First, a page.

After four years of limited salvage, the proposed construction of I-55 and I-70 through the American Bottom floodplain across the Mississippi River from St. Louis led to the first major test of the highway archaeology program in Illinois. In the path of these new highways was a major portion of the vast Cahokia site and one of its major satellites, the Mitchell site to the north. Cahokia is now recognized as the preeminent Mississippian (AD 900-1300) civic-ceremonial center in North America. The Cahokia salvage program, which lasted from 1960 to 1964, resulted in extensive excavations of residential areas of this temple town and led to the discovery of a series of large "Woodhenges" -- huge circular patterns of tall posts thought to have had astronomical/ceremonial functions.

After years of field work the massive task of analyzing and interpreting the data from the I-55/70 Project began. Outside grants were obtained to aid in this effort, most notably several from the National Science Foundation. Although no major synthesis resulted from this project, a series of reports were issued which tremendously advanced knowledge concerning this major prehistoric culture. Over the intervening years, a number of theses and dissertations have been written utilizing the data generated by this project, from James Porter’s 1974 University of Wisconsin dissertation on the Mitchell site to Tim Pauketat’s recent (1991) dissertation at the University of Michigan on the excavation of residential zones in the shadow of Monk’s Mound at the center of Cahokia.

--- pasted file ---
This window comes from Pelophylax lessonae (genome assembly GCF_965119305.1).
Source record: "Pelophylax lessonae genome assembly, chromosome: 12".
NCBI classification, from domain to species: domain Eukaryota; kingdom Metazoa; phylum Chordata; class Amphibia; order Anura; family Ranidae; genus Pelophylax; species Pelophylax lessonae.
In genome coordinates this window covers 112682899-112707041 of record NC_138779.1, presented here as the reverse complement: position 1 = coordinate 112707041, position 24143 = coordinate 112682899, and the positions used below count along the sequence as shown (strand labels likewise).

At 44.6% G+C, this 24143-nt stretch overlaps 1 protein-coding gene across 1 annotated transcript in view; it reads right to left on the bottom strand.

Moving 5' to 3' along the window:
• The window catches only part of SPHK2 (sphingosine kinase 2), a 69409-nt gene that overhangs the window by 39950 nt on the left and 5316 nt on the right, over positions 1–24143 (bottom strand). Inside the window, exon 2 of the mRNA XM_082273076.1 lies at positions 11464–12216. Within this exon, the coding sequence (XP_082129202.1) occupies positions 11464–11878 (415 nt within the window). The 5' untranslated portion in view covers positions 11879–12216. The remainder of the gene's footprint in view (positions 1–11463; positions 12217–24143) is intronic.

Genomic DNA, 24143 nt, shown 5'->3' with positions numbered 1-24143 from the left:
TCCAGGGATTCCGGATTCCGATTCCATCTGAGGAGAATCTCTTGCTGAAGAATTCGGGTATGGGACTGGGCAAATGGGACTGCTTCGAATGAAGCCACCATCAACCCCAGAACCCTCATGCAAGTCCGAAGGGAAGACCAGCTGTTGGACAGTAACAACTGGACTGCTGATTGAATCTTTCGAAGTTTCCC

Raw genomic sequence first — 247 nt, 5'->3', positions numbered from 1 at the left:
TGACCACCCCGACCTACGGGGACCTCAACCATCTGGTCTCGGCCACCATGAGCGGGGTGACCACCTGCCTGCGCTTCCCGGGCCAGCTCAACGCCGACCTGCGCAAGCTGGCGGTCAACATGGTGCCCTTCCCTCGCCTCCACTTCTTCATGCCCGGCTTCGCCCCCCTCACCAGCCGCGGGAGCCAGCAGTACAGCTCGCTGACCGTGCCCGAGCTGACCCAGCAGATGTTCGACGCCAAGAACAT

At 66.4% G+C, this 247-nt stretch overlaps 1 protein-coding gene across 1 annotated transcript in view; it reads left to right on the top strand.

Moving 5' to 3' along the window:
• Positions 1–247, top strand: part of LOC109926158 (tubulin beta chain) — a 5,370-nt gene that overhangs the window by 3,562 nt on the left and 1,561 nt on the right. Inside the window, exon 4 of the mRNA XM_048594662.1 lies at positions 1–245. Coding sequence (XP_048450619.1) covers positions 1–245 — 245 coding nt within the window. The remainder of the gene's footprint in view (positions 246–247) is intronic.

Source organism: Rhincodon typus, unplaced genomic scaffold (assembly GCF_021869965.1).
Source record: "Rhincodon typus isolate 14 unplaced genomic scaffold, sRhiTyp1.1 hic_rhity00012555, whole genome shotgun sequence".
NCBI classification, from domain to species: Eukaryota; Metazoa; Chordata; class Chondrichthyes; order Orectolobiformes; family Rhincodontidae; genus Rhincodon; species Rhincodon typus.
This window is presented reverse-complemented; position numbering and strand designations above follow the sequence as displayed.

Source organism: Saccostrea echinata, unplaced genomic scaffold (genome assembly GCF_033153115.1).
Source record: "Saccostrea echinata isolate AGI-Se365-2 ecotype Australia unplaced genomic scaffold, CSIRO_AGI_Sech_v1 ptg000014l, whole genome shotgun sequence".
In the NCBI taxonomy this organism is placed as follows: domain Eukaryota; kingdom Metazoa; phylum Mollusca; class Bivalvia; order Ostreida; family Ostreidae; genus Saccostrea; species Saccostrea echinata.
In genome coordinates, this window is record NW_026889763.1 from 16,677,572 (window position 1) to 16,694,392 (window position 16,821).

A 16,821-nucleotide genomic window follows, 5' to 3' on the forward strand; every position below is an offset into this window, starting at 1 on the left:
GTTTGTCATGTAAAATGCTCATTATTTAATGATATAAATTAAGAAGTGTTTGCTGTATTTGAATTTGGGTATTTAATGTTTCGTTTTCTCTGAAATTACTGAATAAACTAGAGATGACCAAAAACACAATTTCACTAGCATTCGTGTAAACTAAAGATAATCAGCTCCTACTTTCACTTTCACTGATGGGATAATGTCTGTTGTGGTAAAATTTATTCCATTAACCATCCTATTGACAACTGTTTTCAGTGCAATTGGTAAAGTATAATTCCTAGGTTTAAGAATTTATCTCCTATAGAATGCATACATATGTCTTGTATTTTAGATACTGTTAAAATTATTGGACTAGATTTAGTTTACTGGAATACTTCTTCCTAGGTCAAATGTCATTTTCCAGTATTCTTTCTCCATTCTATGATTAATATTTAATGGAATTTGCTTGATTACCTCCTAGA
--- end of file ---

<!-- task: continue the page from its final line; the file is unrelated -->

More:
In 1976 new regulations were issued to strengthen the National Historic Preservation Act enacted in 1966. Now, for the first time, identification of archaeological and other cultural resources was mandatory in project planning and, importantly, funds were allocated for laboratory analysis and report preparation. Archaeology in Illinois during this period was dominated by professionals associated with major universities and museums. "Research" was the byword. Simply going out and surveying a proposed highway corridor was no longer acceptable. A "research design" was now required. The importance of a site was delineated by its "research potential" and projects were judged by their contribution to "research." In Illinois this period was also structured by "the research universe," that is, each major institution staked out its territory and was assigned work in that particular area of the state. This system was structured so that that each university would have a corps of trained archaeologists familiar with their geographical region to provide expertise concerning survey and evaluation strategy. Projects could be accomplished in an efficient and less costly manner since the resident experts had intimate knowledge of the cultural resources in their regions. This system, while it had its problems, was extremely successful. Funds were not wasted in repetitious evaluation exercises and were quickly allocated to the investigation of significant resources. Reports were generally submitted in a timely fashion since the researchers were already experts in their regions.